Can a song change the way an entire generation thinks, speaks, feels? It can. It did. On April 23, 1992, when Kabir Suman released his first solo album, ” Tomake Chai”, Bengalis found their voice. Expressing love had never been more beautiful.
On Monday, when the album completed 20 years, music lovers got together at Rotary Sadan to witness the making of history. Not giving in to the temptation of staging a commercial show with chartbusters from his own albums, the maverick singer-songwriter touched down on the history of adhunik Bangla gaan. And his wide repertoire left all mesmerised.
Neel aka Sujan Mukherjee said, “It was an experience of a lifetime. Sumanda rendered songs by some of the finest musicians. From Pankaj Mullick’s “Vande Mataram” to a song by Anupam Ghatak, he took us on a ride to the past.”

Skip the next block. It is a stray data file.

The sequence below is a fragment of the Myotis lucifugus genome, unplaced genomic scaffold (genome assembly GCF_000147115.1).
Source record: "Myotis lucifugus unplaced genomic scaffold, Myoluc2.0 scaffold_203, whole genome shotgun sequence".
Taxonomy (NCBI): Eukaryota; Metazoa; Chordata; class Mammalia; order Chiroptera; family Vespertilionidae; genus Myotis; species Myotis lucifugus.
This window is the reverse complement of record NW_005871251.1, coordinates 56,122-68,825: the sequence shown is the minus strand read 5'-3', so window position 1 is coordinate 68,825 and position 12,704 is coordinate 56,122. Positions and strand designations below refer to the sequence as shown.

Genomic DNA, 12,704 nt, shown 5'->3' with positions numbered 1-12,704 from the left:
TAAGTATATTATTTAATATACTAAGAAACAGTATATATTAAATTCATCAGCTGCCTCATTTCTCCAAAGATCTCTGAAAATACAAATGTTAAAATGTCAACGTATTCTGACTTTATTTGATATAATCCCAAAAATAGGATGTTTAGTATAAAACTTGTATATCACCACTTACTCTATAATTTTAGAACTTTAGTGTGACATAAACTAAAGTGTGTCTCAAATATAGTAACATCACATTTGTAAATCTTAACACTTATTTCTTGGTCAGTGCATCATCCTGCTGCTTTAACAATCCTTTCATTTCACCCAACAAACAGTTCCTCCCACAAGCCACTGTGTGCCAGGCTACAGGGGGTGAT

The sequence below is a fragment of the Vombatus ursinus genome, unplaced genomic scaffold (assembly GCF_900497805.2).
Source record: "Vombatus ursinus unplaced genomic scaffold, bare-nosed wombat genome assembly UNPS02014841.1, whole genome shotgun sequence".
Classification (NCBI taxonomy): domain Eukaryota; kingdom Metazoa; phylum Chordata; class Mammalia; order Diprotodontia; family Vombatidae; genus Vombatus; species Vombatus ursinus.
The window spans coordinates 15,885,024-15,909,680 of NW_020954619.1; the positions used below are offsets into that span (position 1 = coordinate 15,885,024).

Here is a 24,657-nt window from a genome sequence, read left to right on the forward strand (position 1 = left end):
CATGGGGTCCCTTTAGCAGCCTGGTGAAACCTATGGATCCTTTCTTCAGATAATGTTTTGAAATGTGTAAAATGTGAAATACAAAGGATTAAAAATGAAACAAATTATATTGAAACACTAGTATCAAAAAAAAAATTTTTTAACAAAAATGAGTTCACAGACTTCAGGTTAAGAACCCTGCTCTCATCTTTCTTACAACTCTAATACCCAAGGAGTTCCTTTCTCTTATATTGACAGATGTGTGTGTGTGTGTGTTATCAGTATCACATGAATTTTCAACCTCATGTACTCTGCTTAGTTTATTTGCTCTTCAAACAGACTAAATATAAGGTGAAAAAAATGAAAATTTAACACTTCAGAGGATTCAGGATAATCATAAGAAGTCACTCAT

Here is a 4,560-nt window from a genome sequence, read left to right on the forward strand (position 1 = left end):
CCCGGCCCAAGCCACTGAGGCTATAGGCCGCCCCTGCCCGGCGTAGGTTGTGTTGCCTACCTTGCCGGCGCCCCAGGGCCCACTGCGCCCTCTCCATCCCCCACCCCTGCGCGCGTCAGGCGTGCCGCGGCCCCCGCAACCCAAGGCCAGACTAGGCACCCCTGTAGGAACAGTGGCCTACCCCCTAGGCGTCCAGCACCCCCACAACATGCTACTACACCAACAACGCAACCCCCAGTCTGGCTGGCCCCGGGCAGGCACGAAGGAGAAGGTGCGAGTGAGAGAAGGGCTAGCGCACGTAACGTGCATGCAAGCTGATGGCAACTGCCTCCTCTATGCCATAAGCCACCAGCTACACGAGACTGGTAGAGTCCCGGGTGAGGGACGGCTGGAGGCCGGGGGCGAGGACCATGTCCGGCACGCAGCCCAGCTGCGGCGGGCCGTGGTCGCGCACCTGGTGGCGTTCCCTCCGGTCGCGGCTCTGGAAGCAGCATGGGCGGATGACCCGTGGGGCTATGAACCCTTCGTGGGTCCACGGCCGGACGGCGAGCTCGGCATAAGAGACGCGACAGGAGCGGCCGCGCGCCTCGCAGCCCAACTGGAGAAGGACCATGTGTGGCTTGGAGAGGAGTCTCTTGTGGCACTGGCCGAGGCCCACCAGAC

Making the occasion more special, Neel revealed how he too has come up with a song on the musician – “Chete pute khelam kobial er koto bhasha”. “In my own way, I too wanted to pay a tribute to Sumanda,” he said. And the man in the middle? He spoke about how he was in love, hook, line and sinker to have come up with a song like that. “When my father heard it, he asked me to give up on music. But my mother felt a process had begun – though she wasn’t sure what.”
From Pt Jnan Prakash Ghosh, Premendra Mitra to Bob Dylan and others – Suman spoke about his influences – giving the audience a peek into the metamorphosis of Bangla music. There were a few lighter moments as well with Suman confusing kaushik Ganguly with Srikanto Acharya in the audience. But at the end, when the singer enthralled with his timeless classic, the audience joined in. It was almost as if their feelings for the man could be summed up in two simple words. ‘Tomake chai’ were those.